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Mohd M. Billah, Ezzedine GhlamAllah and Christos Alexakis

An insurance practice under Islamic Law and teachings possesses certain fundamental characteristics upon which an insurance contract is to be held valid. A Takaful insurance policy aims at achieving the pleasure of Allah (swt) through the concept of mutual help and cooperation with the goal of providing material assistance against an unexpected future damage, loss or peril. An insurance policy remains valid if none of its aspects contradicts with the Shari’ah principles. The sources of the Islamic insurance contract can mainly be divided into two categories, general sources and specific sources. The general sources of Islamic Law begin with the Holy Qur’an and the Sunnah or the Tradition of the Holy Prophet (saw). These are regarded as the principal sources of Islamic Law. Other secondary sources of Islamic Law should strictly be based on these two primary sources.

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Benoît Godin

Technological innovation is only one of many kinds of innovation. It is also one of the many terms coined to make use of the concept of innovation. In recent years, the concept gave rise to a plethora of terms like social innovation, sustainable innovation, responsible innovation and the like as alternatives to industrial and technological innovation. I call these terms X-innovation. How can we make sense of this semantic extension? Why do these terms come into being? What drives people to coin new terms and what do they want to achieve? The story is one of appropriation and contestation. On one hand, people appropriate a word (innovation) for its value-laden character and because of what they can do with it. A word with such a polysemy as innovation is a multi-purpose word. It works in the public mind (imaginaries) and among policy-makers. It also contributes to scholars’ citation records. On the other hand, people contest a term (technological innovation) because of its hegemonic connotation. They coin alternative ones that often become a brand.

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Aslı Ü. Bali and Hanna Lerner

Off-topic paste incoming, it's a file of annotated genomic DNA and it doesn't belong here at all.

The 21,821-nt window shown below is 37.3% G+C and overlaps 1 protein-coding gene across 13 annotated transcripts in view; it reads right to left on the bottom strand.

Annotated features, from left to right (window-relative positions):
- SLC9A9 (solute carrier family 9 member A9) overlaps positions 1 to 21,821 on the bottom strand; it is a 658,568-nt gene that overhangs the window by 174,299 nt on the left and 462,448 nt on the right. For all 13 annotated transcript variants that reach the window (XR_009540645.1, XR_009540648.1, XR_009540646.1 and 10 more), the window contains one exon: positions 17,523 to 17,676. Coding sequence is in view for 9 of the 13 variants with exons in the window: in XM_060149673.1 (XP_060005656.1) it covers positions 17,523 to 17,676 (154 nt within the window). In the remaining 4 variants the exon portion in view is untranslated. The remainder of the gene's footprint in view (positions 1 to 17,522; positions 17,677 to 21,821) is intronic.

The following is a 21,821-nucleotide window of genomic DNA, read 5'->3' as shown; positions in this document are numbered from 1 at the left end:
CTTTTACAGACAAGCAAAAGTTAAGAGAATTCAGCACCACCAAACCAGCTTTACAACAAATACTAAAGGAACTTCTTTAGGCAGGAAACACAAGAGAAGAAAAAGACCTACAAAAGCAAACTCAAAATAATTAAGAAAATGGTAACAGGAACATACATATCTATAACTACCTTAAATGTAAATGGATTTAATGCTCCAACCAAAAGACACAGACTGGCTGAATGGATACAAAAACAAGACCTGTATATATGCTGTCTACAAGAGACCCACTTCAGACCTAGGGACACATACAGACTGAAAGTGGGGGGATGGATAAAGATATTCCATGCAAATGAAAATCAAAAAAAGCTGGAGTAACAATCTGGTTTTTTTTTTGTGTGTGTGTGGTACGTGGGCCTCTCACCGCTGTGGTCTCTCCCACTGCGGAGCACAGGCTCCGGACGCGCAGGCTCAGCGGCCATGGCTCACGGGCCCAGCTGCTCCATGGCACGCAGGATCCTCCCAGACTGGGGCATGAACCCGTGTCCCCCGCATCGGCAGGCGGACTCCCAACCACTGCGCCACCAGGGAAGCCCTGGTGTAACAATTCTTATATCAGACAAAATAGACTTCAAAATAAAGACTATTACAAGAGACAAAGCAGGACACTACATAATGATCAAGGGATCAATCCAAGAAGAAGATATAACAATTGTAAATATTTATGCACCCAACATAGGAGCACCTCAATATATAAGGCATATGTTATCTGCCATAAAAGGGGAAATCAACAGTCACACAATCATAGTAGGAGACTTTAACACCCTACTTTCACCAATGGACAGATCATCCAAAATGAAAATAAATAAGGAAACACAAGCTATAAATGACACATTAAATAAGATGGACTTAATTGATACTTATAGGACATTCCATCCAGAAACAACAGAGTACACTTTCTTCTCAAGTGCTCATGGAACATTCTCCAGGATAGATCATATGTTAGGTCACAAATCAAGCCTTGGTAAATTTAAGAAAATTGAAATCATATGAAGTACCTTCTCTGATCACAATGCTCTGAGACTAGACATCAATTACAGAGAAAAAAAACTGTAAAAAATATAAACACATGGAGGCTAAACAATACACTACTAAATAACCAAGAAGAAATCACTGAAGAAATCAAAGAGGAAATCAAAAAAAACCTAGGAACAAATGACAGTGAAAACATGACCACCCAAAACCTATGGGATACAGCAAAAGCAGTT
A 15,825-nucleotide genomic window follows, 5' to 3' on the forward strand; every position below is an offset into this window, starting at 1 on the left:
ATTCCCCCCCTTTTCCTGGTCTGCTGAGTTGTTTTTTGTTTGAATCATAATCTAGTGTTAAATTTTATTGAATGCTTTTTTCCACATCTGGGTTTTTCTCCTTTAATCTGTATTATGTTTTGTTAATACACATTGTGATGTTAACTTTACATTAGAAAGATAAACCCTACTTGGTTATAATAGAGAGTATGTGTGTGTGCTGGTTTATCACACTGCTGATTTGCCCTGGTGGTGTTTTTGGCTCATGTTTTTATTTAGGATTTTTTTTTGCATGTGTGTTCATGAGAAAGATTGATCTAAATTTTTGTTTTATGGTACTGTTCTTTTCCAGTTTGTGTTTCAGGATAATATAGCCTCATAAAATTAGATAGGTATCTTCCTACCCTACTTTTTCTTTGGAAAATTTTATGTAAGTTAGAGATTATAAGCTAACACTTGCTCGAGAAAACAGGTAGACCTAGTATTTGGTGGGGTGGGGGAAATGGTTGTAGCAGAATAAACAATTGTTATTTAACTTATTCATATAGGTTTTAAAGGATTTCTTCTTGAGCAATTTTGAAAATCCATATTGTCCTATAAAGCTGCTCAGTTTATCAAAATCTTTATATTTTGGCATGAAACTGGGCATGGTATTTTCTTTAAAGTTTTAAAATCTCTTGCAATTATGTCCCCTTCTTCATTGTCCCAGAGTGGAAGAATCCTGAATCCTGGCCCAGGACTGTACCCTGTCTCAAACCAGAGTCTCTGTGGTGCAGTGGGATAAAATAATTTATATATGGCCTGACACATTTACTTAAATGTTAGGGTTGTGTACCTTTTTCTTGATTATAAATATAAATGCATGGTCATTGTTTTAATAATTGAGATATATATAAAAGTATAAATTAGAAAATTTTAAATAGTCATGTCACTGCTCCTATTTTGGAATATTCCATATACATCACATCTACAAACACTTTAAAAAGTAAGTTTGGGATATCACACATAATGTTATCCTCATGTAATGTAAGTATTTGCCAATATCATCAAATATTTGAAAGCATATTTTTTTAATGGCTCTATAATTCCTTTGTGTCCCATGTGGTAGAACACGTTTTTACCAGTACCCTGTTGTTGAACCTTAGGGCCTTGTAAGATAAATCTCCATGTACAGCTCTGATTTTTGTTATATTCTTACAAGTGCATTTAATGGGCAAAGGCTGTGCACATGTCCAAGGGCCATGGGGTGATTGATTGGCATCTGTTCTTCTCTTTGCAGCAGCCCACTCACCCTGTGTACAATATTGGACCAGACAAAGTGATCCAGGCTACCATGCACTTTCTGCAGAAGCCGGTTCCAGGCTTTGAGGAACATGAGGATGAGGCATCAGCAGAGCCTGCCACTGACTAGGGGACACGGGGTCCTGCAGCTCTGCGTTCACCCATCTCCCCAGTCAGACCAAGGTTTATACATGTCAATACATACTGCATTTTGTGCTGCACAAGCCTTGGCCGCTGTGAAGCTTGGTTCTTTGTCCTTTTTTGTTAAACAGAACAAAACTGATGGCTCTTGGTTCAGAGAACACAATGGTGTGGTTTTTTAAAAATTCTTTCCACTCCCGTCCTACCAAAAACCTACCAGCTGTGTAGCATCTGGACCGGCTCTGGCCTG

The chapter reviews some of the key questions that arise in constitution-writing concerning the relationship of state and religion, including in religiously-divided societies. We begin by addressing the question of why the regulation of religion-state relations in constitutions presents a distinctive set of issues worthy of study. While religiously-divided societies have received comparatively less scholarly attention, compared with ethnically-divided societies, there is a growing agreement that the issues raised by religious divisions may require distinct strategies in terms of institutional design and other potential strategies. Second, we analyze the differences between constitutional debates that occur under two distinct types of religious divisions - inter-religious divisions between different religious groups and intra-religious divisions between more conservative and more liberal members of the same religion. We discuss the different sets of constitutional tools that constitutional drafters have developed in addressing the two types of religious divisions and the conflicts they engender. Finally, we turn to canvassing some of the constitutional design tools that have emerged from cases outside of the western context where religion is a central axis of constitutional debate. The growing comparative work on constitution making in societies marked by religious conflict reveals a variety of constitutional strategies, which we have divided into three categories, each with its own advantages and limitations: (A) institutional solutions such as federalism, special groups rights, power sharing or other institutional design tools which often applied in the context of inter-religious tensions, (B) incrementalist strategies including avoidance, ambiguity, deferral and nonjusticiability which are often used by drafters to address intra-religious conflicts, and (C) legal pluralism, which even if not formally entrenched in written constitutions, may be regarded as an essential constitutional strategy for both inter- and intra-religious conflicts.